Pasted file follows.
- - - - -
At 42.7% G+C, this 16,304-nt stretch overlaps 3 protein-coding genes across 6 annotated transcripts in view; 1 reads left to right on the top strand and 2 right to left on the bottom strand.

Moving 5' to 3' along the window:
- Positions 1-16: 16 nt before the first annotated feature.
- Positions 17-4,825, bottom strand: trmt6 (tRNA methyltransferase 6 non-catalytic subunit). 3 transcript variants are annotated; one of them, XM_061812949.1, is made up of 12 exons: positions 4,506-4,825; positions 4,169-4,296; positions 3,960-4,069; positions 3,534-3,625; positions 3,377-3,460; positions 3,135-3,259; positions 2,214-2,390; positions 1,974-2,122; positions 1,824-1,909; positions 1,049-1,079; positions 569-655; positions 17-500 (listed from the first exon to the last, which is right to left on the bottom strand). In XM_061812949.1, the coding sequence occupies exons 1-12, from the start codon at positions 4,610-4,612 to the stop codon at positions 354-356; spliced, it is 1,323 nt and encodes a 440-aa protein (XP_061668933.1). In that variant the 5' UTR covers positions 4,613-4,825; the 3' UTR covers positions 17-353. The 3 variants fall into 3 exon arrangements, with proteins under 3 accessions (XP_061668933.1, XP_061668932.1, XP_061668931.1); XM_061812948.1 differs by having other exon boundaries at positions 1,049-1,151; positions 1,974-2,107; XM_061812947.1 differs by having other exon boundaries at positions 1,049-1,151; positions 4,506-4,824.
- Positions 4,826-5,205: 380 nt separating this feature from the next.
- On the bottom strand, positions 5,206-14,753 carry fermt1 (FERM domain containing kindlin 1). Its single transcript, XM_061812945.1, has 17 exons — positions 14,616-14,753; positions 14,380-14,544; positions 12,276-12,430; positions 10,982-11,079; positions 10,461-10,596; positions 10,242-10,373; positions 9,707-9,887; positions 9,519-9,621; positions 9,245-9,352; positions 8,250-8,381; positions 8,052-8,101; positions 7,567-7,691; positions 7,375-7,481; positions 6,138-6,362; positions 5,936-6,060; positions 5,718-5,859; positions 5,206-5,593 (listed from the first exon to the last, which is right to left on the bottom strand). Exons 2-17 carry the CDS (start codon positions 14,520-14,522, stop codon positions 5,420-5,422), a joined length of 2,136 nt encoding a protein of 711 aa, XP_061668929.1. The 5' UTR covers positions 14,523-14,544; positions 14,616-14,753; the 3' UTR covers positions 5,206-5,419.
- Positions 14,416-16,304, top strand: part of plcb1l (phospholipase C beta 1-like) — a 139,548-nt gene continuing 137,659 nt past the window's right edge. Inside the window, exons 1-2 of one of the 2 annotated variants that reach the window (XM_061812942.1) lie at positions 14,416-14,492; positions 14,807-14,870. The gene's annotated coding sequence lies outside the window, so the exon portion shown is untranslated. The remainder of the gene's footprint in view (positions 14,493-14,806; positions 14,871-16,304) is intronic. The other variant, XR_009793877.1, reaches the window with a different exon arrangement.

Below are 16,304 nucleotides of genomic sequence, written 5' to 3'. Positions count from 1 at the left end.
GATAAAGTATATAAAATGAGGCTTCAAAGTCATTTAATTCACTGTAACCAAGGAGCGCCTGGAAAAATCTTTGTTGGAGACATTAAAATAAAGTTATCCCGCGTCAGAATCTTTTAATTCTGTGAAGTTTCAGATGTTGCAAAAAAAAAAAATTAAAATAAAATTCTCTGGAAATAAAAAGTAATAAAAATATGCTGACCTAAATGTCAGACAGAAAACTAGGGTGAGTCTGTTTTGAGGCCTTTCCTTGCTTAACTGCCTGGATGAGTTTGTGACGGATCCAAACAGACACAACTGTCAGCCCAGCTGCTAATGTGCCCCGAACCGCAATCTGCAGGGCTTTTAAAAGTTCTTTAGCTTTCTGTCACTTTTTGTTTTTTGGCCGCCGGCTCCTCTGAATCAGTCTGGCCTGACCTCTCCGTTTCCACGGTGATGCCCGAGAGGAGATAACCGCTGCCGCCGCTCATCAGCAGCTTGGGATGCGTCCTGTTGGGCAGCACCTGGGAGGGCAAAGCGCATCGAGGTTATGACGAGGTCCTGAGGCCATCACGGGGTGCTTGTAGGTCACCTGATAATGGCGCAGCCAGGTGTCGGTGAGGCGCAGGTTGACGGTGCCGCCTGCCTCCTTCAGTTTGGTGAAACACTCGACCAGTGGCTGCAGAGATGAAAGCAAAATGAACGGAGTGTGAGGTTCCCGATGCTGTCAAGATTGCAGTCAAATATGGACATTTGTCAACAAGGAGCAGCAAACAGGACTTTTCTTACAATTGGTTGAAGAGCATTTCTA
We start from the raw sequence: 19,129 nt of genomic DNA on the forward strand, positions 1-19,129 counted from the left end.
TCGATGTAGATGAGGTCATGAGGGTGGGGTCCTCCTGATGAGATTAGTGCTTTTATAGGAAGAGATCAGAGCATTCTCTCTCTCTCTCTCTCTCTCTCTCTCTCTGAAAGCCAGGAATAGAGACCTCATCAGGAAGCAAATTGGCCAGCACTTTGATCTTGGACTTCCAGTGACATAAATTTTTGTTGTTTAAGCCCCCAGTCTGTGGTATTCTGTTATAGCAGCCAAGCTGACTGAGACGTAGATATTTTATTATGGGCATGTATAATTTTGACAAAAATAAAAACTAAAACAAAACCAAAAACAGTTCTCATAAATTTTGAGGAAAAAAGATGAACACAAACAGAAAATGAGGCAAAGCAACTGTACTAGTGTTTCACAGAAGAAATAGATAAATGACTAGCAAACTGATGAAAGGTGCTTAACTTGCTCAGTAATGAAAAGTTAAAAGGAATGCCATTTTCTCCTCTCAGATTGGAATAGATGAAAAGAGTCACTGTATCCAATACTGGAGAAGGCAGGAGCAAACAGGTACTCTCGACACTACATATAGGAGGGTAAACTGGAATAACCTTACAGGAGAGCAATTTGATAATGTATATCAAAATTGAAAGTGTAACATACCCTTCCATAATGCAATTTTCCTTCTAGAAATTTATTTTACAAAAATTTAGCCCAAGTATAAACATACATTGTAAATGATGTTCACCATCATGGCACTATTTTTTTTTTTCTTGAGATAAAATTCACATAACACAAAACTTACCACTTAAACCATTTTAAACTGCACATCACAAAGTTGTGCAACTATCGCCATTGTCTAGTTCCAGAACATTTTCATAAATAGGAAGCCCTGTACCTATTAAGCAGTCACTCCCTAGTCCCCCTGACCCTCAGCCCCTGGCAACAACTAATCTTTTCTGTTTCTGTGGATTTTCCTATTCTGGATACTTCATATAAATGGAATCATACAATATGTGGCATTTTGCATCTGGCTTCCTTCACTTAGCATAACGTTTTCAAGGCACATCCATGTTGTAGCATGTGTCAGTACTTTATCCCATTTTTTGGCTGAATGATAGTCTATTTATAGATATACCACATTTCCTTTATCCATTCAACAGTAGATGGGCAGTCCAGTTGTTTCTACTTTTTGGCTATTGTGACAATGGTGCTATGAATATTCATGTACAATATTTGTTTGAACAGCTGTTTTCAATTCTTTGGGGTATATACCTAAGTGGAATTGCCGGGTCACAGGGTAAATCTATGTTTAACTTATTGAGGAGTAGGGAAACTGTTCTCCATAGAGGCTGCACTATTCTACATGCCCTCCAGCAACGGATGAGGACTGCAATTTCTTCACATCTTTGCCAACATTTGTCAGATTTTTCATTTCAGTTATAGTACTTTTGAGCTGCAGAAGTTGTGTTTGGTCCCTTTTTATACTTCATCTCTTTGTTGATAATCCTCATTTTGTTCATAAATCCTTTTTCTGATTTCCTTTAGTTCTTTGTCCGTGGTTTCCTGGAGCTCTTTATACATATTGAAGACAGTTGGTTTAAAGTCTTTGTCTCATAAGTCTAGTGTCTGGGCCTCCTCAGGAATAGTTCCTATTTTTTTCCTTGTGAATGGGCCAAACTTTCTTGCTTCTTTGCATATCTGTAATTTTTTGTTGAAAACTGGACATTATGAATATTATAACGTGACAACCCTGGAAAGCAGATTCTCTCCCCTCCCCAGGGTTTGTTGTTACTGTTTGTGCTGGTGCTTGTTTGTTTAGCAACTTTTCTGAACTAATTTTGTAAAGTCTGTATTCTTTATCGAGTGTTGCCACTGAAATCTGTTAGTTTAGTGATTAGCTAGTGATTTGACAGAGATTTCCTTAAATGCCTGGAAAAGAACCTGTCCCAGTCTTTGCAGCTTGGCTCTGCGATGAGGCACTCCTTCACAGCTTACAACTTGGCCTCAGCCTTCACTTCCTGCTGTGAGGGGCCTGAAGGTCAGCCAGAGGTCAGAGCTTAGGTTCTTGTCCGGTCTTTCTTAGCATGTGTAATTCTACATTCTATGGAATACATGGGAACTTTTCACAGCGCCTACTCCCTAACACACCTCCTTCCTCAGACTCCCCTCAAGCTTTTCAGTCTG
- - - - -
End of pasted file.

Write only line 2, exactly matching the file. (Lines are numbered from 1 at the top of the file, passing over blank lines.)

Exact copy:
Moving 5' to 3' along the window: